The opinion of the court was delivered by: Judge James B. Zagel
MEMORANDUM OPINION AND ORDER
Defendant James Marcello ("Defendant" or "Mr. Marcello") moves to suppress certain intercepted conversations and all evidence derived therefrom. He argues that the Government failed to comply with the sealing requirements contained in Title III of the Omnibus Crime Control and Safe Streets Act of 1968 ("Title III"), as amended, 18 U.S.C. § 2510 et seq, and that the recordings should therefore be suppressed.*fn1 The potential evidence in question was all intercepted while Mr. Marcello was incarcerated at FCI Milan, Michigan. The Government recorded conversations Mr. Marcello had with his brother and others in the prison visiting room.
In its response to Defendant's Motion to Suppress, the Government argues that it complied with Title III's sealing requirements. Nowhere in that response does the Government suggest that Title III might not apply. However, in a brief the Government later filed, in response to a motion made by a different defendant (Michael Marcello), the Government argued that Title III does not apply at all in the prison context. The Government argued, therefore, that Michael Marcello's motion to suppress should be denied irrespective of whether the sealing requirements in § 2518 were followed. In that later-filed response, the Government sought leave to retroactively apply the argument regarding Title III's applicability to James Marcello's motion.
I had originally scheduled a hearing solely to assess whether the Government complied with the sealing requirements. In light of the Government's new argument, I provided Defendant with an opportunity to file supplemental briefing. The hearing, which occurred on June 15, 2007, then addressed both (1) whether Title III applies in this context; and (2) assuming Title III does apply, whether the Government complied with the sealing requirements in § 2518(8).
The sealing requirement is contained in 18 U.S.C. § 2518(8)(a). It states, in pertinent part:
The contents of any wire, oral, or electronic communication intercepted by any means authorized by this chapter shall, if possible, be recorded on tape or wire or other comparable device. The recording of the contents of any wire, oral, or electronic communication under this subsection shall be done in such a way as will protect the recording from editing or other alterations. Immediately upon the expiration of the period of the order, or extensions thereof, such recordings shall be made available to the judge issuing such order and sealed under his directions.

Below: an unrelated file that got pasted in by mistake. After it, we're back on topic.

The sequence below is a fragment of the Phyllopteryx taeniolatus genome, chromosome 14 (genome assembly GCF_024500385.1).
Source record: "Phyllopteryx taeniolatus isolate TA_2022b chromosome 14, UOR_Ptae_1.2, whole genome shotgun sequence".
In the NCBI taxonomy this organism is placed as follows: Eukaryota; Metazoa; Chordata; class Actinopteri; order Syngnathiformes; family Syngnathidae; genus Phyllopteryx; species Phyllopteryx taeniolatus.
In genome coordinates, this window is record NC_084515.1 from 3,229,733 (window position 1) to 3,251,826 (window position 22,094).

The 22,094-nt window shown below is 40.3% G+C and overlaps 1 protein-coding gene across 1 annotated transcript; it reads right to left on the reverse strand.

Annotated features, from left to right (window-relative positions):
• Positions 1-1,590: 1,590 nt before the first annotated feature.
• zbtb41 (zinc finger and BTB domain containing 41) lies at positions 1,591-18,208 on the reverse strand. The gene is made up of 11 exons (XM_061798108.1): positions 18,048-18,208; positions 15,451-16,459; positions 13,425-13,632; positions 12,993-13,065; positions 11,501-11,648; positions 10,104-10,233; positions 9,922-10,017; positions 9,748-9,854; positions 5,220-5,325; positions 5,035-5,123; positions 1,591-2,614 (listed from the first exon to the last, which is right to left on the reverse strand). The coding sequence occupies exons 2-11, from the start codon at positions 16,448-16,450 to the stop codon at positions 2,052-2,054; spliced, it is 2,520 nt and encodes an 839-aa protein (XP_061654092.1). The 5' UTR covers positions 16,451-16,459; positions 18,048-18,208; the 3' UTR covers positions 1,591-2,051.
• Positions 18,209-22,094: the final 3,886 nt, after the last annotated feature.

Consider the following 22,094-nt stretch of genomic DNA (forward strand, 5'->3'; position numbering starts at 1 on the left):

The Government argues, however, that "[w]ithout a legitimate and reasonable expectation of privacy, the Fourth Amendment is not invoked, and the protections of Title III do not apply." Indeed, the statute defines "oral communication" as "any oral communication uttered by a person exhibiting an expectation that such communication is not subject to interception under circumstances justifying such expectation, but such term does not include any electronic communication." 18 U.S.C. § 2510(2) (emphasis added).*fn2
III. APPLICABILITY OF TITLE III
I find that Title III does not apply to the Government's interception of Mr. Marcello's conversations while he was incarcerated. The plain language of Title III reveals that, in the context of oral communications, the statute only applies when the participants in the conversation had a reasonable expectation of privacy. See 18 U.S.C. §§ 2510(2); 2518(8)(a). Mr. Marcello had no reasonable expectation of privacy while incarcerated at FCI Milan, thus, the statute does not apply.
I find that, because Mr. Marcello was incarcerated, he had no reasonable expectation of privacy. In Hudson v. Palmer, 468 U.S. 517, 525-26, the Supreme Court held that a prisoner does not have a reasonable expectation of privacy in his prison cell. If a prisoner does not have a reasonable expectation of privacy in his cell, then a fortiori, he does not have one in the common areas of the prison (e.g., the visiting rooms). The Fifth Circuit has also concluded that inmates do not have a reasonable expectation of privacy. United States v. Harrelson, 754 F.2d 1153, 1169 (5th Cir. 1985) (noting that "one who expects privacy under the circumstances of prison visiting is, if not actually foolish, exceptionally naïve"). In light of the fact that all of the conversations at issue here occurred while Mr. Marcello was incarcerated, I conclude that he did not have a reasonable expectation of privacy.
The Harrelson opinion also supports the broader conclusion that Title III does not apply here. Harrelson is the one case I found where a court actually issued a holding on facts that are on all fours with the situation here. In Harrelson, the incarcerated defendant's conversations with a visitor were surreptitiously recorded by an inmate in an adjacent cell. 754 F.2d 1169. The court held that Title III did not apply. Id. It reasoned that the conversations were not "oral communications" because the participants did not have a reasonable expectation of privacy as they spoke to each other in jail. Id. Like the Harrelson ...